2 - 6
League (Irish League)
Edward Pollock (39)
Sidney Howard (42)
Joseph Cassidy (44)
Jamie Shiels (63)
Johnny Dalrymple (68)
J. McClean (Belfast) (Referee)
Not for a long time have Ballymena shown such grit and determination in triumphing over adverse circumstances as they did at Bangor last Saturday.
Two goals behind at one period in the first half they fought back with such grim courage and firm tenacity of purpose that at the interval they were on level scoring terms with their opponents.
Encouraged by the voluble support of about a hundred Ballymena supporters they set to work in the same out-to-win spirit on the resumption, with the result that inside twenty-three minutes they were four goals ahead.
During this period, and for the greater part of the remainder of this half, they gave a sparking display of football, which caused their supporters to go into the transports of rapturous delight.
It was Ballymena at their very best, and made those Ballymena spectators who travelled to Bangor give themselves a pat on the back for having the good sense to go.
As a piece of real team work Ballymena's display was unexcelled, and was reminiscent, more than anything else, of their memorable exhibition against Linfield at Windsor Park last Boxing Day. If they can strike the same form next Saturday against Celtic they should gather a couple of valuable points.
Playing with the wind Bangor opened impressively, Henderson beating both Nelson and McNinch and firing a shot across the goal mouth. A passing bout initiated by Reid and participated in by Stewart, Cassidy, Shiels and Dalrymple, took the Ballymena front line well up towards the Bangor goal, and when Dalrymple crossed the ball Cassidy took a snapshot at goal, but the ball sailed just outside the post.
Murphy made progress on the left and centred to Shiels, who toed the ball forward, but the goalie got there before him, and was fouled in attempting to clear.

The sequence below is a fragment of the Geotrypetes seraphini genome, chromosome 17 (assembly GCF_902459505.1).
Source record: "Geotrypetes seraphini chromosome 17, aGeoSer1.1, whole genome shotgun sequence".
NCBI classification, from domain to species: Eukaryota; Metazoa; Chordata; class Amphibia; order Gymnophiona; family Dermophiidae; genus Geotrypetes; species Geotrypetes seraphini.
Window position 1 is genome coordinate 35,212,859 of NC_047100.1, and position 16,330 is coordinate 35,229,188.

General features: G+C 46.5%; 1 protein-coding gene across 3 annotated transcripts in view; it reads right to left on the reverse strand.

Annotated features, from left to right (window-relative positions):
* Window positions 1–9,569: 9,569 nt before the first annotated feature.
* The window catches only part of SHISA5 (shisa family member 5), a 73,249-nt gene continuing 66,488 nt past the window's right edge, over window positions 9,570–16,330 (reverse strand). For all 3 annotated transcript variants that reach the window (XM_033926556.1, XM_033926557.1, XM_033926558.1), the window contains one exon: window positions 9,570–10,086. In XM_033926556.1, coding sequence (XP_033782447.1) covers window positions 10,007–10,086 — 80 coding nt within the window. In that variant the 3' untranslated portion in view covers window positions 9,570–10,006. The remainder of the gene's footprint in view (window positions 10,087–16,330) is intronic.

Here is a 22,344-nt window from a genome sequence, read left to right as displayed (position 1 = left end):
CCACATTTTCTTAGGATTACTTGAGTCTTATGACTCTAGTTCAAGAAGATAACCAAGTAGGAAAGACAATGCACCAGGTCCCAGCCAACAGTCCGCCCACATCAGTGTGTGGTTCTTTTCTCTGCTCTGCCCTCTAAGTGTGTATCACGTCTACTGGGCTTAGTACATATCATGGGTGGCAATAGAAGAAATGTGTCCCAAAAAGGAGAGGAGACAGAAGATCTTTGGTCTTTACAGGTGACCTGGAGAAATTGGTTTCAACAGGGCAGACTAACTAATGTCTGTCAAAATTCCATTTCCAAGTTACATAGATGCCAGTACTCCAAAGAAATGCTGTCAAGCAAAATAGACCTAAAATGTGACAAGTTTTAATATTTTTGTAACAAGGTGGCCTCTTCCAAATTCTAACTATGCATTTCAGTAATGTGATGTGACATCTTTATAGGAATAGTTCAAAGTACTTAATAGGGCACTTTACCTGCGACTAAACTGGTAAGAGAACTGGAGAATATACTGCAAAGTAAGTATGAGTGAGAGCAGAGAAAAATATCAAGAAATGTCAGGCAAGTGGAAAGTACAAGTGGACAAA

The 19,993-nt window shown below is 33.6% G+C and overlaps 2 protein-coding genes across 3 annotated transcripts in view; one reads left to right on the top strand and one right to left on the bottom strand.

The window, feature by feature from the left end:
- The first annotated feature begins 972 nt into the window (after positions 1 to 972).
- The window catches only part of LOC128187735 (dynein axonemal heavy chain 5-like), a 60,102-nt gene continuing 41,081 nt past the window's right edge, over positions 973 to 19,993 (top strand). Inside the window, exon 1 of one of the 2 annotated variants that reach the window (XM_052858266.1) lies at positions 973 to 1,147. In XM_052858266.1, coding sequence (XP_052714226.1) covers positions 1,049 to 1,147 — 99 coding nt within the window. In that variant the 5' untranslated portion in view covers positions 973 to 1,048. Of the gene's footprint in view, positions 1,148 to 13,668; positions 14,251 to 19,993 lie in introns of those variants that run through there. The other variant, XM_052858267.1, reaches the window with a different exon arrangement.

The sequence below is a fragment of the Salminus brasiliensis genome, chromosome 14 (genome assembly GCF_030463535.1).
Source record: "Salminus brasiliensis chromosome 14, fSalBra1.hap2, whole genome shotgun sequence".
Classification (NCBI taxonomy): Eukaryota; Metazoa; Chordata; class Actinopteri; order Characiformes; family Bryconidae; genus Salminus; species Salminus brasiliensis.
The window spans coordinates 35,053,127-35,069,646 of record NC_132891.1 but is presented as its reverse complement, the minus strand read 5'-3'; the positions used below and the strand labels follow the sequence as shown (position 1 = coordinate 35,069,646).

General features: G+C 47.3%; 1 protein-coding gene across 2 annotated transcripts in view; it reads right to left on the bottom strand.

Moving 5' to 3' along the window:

For the first quarter of an hour the Ballymena rear division was not quite as steady as usual, both McKinney and Henderson on the extreme wings proving troublesome.
Reid fell back to lend a hand, but in doing so left the middle of the field exposed to danger, and Bangor were quick to take advantage of this, the ball being slung continually to Wright or to one of the other inside forwards.
However, there were always a couple of full-backs and Reid to deal with eventualities, and as Ballymena were playing against a breeze their captain probably considered that his tactics were for the best.
In the course of severe Bangor pressure, Henderson lashed the ball into goal, and in attempting to get it to the goalie Reid miscalculated his kick and caused the Ballymena spectators to hold their breath as they watched the ball rise and bounce on the bar, but fortunately it went behind for a corner.
A second corner followed, but left the scoresheet still blank. Reid initiated another Ballymena movement, in which Nelson passed to Dalrymple, who placed the ball for Cassidy to have a second try, which was spoiled by too much elevation.
McKinney went off on a fast run down the right wing, and after throwing off all opposition he sent in a shot at express speed across goal. Then when Pollock was put in possession by Henderson he drove true and hard for goal, Black making a magnificent save.
At the opposite end Moore was called on to deal with a stiff shot from Nelson, and a minute later when Cassidy shot again the ball glanced off Ellis' toe into the goalie's arm, and fortunately for Bangor, Moore was ready in the emergency,
Still keeping up the pressure, Ballymena forced a corner per Howard but danger was averted.
Bangor were galvanised into action again when Henderson had a splendid run on the left wing, a run which he ended by sweeping the ball well in to a spot directly in front of goal, but Watson's hesitation in shooting allowed McNinch time to nip in and effect a very timely clearance.
Next McKinney sped down the right wing and gave Black a warm handful. The game now swerved from end to end, first one team and then the other assuming the offensive. At the Bangor end, Dalrymple shot, and struck the side-net when Murphy ran in eaglerly expecting a pass.